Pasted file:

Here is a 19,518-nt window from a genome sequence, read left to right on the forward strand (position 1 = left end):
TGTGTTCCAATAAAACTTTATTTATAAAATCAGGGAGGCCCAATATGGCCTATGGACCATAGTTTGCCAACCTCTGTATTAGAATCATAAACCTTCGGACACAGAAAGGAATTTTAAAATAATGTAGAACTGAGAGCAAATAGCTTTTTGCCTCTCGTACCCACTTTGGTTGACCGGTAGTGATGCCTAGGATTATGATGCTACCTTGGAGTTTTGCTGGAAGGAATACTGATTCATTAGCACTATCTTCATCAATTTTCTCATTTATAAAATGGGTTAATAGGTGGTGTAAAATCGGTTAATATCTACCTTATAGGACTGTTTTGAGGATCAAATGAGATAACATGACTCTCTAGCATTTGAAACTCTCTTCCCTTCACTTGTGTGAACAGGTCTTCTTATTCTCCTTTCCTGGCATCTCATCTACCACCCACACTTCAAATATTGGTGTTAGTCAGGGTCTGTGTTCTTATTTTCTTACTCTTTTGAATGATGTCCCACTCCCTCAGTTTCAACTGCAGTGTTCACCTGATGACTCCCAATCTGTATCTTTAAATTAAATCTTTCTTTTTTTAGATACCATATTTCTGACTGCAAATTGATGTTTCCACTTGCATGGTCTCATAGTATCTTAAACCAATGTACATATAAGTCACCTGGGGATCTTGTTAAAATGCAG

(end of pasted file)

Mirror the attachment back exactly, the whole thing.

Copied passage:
Here is a 19,518-nt window from a genome sequence, read left to right on the forward strand (position 1 = left end):
TGTGTTCCAATAAAACTTTATTTATAAAATCAGGGAGGCCCAATATGGCCTATGGACCATAGTTTGCCAACCTCTGTATTAGAATCATAAACCTTCGGACACAGAAAGGAATTTTAAAATAATGTAGAACTGAGAGCAAATAGCTTTTTGCCTCTCGTACCCACTTTGGTTGACCGGTAGTGATGCCTAGGATTATGATGCTACCTTGGAGTTTTGCTGGAAGGAATACTGATTCATTAGCACTATCTTCATCAATTTTCTCATTTATAAAATGGGTTAATAGGTGGTGTAAAATCGGTTAATATCTACCTTATAGGACTGTTTTGAGGATCAAATGAGATAACATGACTCTCTAGCATTTGAAACTCTCTTCCCTTCACTTGTGTGAACAGGTCTTCTTATTCTCCTTTCCTGGCATCTCATCTACCACCCACACTTCAAATATTGGTGTTAGTCAGGGTCTGTGTTCTTATTTTCTTACTCTTTTGAATGATGTCCCACTCCCTCAGTTTCAACTGCAGTGTTCACCTGATGACTCCCAATCTGTATCTTTAAATTAAATCTTTCTTTTTTTAGATACCATATTTCTGACTGCAAATTGATGTTTCCACTTGCATGGTCTCATAGTATCTTAAACCAATGTACATATAAGTCACCTGGGGATCTTGTTAAAATGCAG